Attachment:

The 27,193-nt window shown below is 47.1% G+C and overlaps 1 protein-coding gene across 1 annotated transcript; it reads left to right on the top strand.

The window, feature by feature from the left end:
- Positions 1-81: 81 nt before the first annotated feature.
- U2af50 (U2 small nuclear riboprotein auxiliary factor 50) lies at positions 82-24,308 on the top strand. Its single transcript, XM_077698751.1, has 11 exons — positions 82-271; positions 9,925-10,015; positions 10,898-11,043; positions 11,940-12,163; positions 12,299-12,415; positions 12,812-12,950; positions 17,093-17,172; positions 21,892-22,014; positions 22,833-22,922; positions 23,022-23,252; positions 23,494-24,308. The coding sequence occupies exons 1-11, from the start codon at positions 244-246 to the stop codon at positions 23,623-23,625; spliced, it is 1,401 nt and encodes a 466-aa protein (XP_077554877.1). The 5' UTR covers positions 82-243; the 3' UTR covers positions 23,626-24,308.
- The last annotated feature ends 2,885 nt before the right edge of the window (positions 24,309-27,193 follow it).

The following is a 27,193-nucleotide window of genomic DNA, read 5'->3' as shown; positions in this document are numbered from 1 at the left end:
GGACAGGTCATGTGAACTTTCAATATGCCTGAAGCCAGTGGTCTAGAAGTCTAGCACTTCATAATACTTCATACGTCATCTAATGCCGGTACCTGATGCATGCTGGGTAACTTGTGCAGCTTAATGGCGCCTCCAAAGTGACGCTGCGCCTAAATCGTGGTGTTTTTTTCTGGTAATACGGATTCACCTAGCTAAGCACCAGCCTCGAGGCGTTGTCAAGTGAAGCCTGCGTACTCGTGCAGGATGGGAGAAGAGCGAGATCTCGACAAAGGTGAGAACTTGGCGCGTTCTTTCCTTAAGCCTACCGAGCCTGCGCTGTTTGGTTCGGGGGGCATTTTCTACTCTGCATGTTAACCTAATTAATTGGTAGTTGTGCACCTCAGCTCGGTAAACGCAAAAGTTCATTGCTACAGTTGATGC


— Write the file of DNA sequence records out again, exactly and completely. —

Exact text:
The 27,193-nt window shown below is 47.1% G+C and overlaps 1 protein-coding gene across 1 annotated transcript; it reads left to right on the top strand.

The window, feature by feature from the left end:
- Positions 1-81: 81 nt before the first annotated feature.
- U2af50 (U2 small nuclear riboprotein auxiliary factor 50) lies at positions 82-24,308 on the top strand. Its single transcript, XM_077698751.1, has 11 exons — positions 82-271; positions 9,925-10,015; positions 10,898-11,043; positions 11,940-12,163; positions 12,299-12,415; positions 12,812-12,950; positions 17,093-17,172; positions 21,892-22,014; positions 22,833-22,922; positions 23,022-23,252; positions 23,494-24,308. The coding sequence occupies exons 1-11, from the start codon at positions 244-246 to the stop codon at positions 23,623-23,625; spliced, it is 1,401 nt and encodes a 466-aa protein (XP_077554877.1). The 5' UTR covers positions 82-243; the 3' UTR covers positions 23,626-24,308.
- The last annotated feature ends 2,885 nt before the right edge of the window (positions 24,309-27,193 follow it).

The following is a 27,193-nucleotide window of genomic DNA, read 5'->3' as shown; positions in this document are numbered from 1 at the left end:
GGACAGGTCATGTGAACTTTCAATATGCCTGAAGCCAGTGGTCTAGAAGTCTAGCACTTCATAATACTTCATACGTCATCTAATGCCGGTACCTGATGCATGCTGGGTAACTTGTGCAGCTTAATGGCGCCTCCAAAGTGACGCTGCGCCTAAATCGTGGTGTTTTTTTCTGGTAATACGGATTCACCTAGCTAAGCACCAGCCTCGAGGCGTTGTCAAGTGAAGCCTGCGTACTCGTGCAGGATGGGAGAAGAGCGAGATCTCGACAAAGGTGAGAACTTGGCGCGTTCTTTCCTTAAGCCTACCGAGCCTGCGCTGTTTGGTTCGGGGGGCATTTTCTACTCTGCATGTTAACCTAATTAATTGGTAGTTGTGCACCTCAGCTCGGTAAACGCAAAAGTTCATTGCTACAGTTGATGC